A marketing strategy that exploits prescription-drug packaging comes to an end.
It’s hard to make beer coolers and coffee mugs stand out in a well-saturated market, so Urban Outfitters grabbed some attention for their versions by styling them after prescription-drug bottles. But after complaints that the packaging would lead to confusion and potential health hazards, the company decided to pull the products. The decision came after the American Association of Poison Control Centers (AAPCC) and 57 local poison centers wrote an open letter last Monday asking the company to halt production of mugs, flasks and shot glasses designed to look like prescription pill bottles, arguing that they make light of prescription medications and the serious conditions they are designed to treat.
The products, like the coffee mug pictured, are covered with prescription labels and instructions such as: “RX#: VRY-CAF-N8D. Drink one mug by mouth, repeat until awake and alert.”
The letter, written by AAPCC president Marsha Ford and executive director Debbie Carr, noted that in 2011, local poison centers managed 209,909 cases of exposures to painkillers in which the drugs were either misused or abused, meaning taken either on purpose for reasons other than prescribed or unintentionally. Of those, 21,752 were teens ages 13 to 19. The U.S. Centers for Disease Control and Prevention calls the prescription-painkiller abuse in the U.S. a “public-health epidemic.” About 15,000 Americans die each year from prescription-painkiller-related overdoses.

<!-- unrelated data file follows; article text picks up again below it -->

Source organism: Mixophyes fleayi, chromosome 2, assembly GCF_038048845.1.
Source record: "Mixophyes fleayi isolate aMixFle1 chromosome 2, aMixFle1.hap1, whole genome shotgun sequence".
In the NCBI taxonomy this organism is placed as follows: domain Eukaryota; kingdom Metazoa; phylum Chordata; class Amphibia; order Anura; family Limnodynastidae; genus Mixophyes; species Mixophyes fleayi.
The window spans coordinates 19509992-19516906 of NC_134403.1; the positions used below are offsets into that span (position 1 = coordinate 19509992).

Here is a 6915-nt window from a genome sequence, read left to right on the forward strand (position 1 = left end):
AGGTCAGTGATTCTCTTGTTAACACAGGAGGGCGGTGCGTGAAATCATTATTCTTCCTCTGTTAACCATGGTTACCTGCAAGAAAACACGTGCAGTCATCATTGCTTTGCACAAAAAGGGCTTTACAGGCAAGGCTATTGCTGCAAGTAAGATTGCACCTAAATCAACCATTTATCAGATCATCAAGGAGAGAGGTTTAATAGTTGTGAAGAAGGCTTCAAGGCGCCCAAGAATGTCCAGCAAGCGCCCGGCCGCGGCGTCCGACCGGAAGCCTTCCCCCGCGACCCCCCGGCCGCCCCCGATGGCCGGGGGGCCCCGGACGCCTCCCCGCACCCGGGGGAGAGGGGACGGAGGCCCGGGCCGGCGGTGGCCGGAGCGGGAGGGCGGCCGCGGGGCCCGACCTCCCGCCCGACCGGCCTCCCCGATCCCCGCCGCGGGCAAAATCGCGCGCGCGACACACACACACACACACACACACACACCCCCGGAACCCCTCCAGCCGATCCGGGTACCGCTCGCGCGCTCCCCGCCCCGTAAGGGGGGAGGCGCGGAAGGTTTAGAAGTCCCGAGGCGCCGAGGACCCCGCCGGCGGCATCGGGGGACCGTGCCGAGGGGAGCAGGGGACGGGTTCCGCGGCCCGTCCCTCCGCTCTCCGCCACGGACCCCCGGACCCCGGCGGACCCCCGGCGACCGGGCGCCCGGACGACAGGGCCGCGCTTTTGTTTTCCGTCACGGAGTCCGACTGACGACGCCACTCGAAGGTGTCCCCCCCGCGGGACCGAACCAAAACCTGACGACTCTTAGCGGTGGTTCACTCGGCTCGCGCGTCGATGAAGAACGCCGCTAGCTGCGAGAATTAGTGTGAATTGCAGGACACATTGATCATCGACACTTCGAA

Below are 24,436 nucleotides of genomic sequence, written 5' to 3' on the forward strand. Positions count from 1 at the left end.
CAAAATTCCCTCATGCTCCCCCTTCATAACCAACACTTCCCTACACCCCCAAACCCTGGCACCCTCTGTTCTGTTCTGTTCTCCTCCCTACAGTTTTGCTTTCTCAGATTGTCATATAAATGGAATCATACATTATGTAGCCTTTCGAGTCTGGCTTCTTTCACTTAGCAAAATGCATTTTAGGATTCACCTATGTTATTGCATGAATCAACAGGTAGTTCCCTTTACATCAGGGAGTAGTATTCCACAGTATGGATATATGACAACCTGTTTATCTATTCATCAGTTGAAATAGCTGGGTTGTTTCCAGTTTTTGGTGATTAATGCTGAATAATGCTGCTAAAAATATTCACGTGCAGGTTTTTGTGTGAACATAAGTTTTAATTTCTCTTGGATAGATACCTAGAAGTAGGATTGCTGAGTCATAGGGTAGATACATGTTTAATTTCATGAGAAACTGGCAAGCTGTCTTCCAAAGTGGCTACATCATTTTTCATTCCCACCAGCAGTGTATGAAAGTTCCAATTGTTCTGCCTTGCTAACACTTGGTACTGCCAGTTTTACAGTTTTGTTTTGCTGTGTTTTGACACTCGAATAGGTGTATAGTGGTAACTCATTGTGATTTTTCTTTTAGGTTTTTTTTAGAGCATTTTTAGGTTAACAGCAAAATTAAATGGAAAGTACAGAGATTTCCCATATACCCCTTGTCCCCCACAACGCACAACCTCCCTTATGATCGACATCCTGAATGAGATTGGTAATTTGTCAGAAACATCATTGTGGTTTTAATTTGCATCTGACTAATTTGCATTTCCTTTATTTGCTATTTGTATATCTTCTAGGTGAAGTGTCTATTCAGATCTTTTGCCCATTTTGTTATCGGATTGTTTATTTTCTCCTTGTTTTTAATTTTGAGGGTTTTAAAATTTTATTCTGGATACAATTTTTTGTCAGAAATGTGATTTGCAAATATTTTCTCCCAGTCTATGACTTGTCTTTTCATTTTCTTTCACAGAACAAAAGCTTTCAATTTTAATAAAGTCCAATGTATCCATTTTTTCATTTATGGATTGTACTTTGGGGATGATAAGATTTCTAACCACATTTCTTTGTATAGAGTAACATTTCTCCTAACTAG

After several days of deliberation, during which Urban Outfitters did not respond to media requests but took the concerns into consideration, a spokesperson of the company announced they are discontinuing the products:
In the 20,000 products that comprise our assortment, there are styles that represent humor, satire, and hyperbole. In this extensive range of product we recognize that from time to time there may be individual items that are misinterpreted by people who are not our customer. As a result of this misinterpretation we are electing to discontinue these few styles from our current product offering.
In a written response to the company’s announcement, AAPCC commended Urban Outfitters for considering the safety of its customers: “Poison centers work very hard to prevent poisonings. Unfortunately, the pint glasses, flasks and shot glasses designed to look like prescription pill bottles made light of a very serious issue — prescription drug abuse and misuse. We thank Urban Outfitters for removing these products from their stores and websites.”
Ford says the AAPCC is pleased with Urban Outfitters’ decision to pull the products, since youths and adolescents — a demographic that purchases product from Urban Outfitters — may be especially vulnerable to prescription-drug abuse. A recent study published in the journal Pediatrics traced the rise in prescription-drug use among U.S. adults to more poisonings among kids. The researchers of that study were particularly concerned by the growing trend since more children seem to be at risk despite efforts to raise awareness of the dangers, and they advise pediatricians to discuss with parents the best ways to keep prescription drugs away from kids of all ages.
Even if shot glasses and coffee mugs aren’t targeted for young children, making sure that these products don’t make light of potent prescription drugs could help educate parents and children about the seriousness of medications and hopefully lower rates of accidental overdoses.